The present panels formed part of the altarpiece painted by Bicci di Lorenzo in 1433 for the Church of S. Niccol di Caffaggio, Florence. The payment for the complete altarpiece was made to the artist and his compagno, Stefano d'Antonio (see W. Cohn, 'Maestri sconosciuti del Quattrocento fiorentino, II. Stefano d'Antonio', Bolletino d'Arte, 44, 1959, pp. 61-68).
The altarpiece was dismantled after the church was destroyed in 1787, and the panels were dispersed. The central panel of the Madonna and Child with Angels is in the Galleria Nazionale, Parma; the left wing Saints Benedict and Nicholas is in the Museo di Badia, Grottaferrata; and the right wing Saints John the Baptist and Saint Matthew (?) is in the Lehman Collection at the Metropolitan Museum of Art, New York. Two of the predelle are also in the Metropolitan Museum of Art, a third is in the Ashmolean Museum, Oxford; a fourth, in the Wawel Museum, Krakow and a fifth in the Barbara P. Johnson Collection (see Opus Sacrum, ed. J. Grabski, 1990, pp. 46-49, no. 5). A panel from one of the pilasters, Saint Mary of Egypt, was sold at Sotheby's, New York, 28 January 1999, lot 215 ($60,000). The altarpiece was reconstructed by Federico Zeri, 'Una precisazione su Bicci di Lorenzo', Paragone, IX, no. 105, September 1958, pp. 67-71 (see also F. Zeri, Italian Paintings; a catalogue of the collection of the Metropolitan Museum of Art; Florentine School, New York, 1971, pp. 16-18 and J. Pope-Hennessy, Italian Paintings in the Robert Lehman Collection, New York, 1987, pp. 173-174, no. 73).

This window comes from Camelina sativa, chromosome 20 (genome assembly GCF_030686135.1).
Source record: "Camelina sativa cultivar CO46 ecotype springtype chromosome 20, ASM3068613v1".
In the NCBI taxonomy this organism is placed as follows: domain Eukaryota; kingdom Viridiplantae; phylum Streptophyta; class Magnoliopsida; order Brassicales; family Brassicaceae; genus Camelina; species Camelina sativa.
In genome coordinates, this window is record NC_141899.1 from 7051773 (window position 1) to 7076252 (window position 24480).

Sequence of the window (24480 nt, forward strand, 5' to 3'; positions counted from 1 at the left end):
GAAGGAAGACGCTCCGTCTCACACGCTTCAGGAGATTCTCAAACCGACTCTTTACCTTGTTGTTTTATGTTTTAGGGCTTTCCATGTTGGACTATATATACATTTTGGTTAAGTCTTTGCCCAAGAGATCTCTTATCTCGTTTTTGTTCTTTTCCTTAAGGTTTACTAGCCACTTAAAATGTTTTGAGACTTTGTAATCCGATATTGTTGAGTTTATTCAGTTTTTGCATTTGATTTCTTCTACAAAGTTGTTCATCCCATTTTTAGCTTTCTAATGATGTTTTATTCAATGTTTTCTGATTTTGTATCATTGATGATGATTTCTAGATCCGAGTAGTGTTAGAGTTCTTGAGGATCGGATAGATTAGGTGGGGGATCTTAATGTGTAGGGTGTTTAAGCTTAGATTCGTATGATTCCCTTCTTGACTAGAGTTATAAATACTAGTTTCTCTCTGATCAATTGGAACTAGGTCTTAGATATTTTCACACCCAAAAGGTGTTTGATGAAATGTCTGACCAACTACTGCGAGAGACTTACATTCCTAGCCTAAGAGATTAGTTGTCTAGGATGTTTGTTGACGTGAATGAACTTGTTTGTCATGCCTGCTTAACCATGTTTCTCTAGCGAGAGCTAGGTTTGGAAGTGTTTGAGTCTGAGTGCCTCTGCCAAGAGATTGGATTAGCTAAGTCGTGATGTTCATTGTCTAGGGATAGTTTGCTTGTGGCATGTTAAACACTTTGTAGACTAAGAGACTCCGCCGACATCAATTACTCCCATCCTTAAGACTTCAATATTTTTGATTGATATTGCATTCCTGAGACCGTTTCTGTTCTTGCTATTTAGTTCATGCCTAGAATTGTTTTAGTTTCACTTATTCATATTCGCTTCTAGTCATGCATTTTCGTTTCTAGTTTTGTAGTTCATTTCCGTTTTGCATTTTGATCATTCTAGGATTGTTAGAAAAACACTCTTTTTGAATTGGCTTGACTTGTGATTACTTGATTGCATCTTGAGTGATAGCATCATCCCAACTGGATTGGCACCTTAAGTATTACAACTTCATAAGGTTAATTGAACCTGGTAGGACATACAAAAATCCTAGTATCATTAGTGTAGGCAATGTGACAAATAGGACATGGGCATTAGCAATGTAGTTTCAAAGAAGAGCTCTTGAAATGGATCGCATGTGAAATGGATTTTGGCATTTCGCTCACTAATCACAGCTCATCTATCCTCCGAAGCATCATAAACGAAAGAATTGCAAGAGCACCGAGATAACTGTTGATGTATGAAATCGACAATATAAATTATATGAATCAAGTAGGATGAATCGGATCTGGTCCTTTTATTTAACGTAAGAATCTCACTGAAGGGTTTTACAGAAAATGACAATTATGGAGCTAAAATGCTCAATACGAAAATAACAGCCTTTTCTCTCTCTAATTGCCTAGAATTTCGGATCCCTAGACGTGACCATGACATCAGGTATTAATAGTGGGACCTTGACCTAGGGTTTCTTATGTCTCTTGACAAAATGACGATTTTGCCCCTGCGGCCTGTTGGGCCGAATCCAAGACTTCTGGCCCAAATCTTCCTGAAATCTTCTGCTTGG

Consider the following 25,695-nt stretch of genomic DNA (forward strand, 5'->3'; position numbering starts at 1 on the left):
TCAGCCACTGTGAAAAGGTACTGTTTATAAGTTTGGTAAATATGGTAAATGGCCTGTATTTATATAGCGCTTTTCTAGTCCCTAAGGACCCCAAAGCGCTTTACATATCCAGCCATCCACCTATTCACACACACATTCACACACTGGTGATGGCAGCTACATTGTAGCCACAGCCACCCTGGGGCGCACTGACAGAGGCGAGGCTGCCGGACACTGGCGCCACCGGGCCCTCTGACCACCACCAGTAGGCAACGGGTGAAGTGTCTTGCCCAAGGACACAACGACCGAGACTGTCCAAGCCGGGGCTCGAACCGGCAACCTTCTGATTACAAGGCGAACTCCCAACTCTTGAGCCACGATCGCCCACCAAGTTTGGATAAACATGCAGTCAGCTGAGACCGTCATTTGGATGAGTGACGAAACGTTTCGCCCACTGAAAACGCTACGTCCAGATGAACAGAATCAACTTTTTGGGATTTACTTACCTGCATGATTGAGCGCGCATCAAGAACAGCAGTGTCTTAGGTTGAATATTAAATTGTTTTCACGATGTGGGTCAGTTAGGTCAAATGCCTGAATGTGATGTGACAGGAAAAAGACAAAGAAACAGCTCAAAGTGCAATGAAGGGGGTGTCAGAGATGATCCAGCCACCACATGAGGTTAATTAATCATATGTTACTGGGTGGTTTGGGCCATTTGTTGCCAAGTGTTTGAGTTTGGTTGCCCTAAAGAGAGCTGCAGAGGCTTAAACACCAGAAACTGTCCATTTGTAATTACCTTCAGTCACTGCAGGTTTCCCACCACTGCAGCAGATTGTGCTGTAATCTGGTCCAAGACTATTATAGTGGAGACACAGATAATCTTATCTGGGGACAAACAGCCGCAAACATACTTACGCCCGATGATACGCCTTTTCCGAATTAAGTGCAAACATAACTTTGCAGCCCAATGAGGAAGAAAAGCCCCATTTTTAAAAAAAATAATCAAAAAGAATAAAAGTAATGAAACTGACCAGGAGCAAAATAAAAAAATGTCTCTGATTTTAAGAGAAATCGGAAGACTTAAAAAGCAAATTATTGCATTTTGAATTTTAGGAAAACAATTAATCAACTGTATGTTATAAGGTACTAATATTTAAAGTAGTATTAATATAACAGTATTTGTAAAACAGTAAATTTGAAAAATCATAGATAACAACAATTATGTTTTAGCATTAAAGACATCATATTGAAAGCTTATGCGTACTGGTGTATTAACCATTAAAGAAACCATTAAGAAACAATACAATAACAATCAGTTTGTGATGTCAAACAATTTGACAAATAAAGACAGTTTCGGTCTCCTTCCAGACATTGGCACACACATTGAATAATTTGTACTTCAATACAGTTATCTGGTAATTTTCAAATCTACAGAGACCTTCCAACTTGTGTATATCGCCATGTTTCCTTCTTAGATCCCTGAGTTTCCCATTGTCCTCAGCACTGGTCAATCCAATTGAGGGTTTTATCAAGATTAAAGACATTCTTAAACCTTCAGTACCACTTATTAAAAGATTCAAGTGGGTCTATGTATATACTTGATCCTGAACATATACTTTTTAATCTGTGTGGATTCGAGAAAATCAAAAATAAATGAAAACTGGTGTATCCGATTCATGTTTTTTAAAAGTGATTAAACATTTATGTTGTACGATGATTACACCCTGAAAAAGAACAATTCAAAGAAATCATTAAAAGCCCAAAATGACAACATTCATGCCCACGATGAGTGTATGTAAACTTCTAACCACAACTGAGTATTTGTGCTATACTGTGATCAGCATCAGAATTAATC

We are grateful to Everett Fahy (letter, 15 April 1999) and Professor Miklos Boskovits (letter 16, April 1999) who independently attributed these panels to Bicci di Lorenzo and connected them to the altarpiece. Professor Boskovits points out that the upper part of the panel with the trefoil design around the Saint's head is similar to those from the late eighteenth-century collection of the Marchese Alfonso Tacoli Canacci in Parma. The present panels, like the one sold at Sotheby's that has a similar trefoil design, may have been among the works of art acquired by the Marchese in Florence in 1786-87 on behalf of Duke Ferdinand de Bourbon.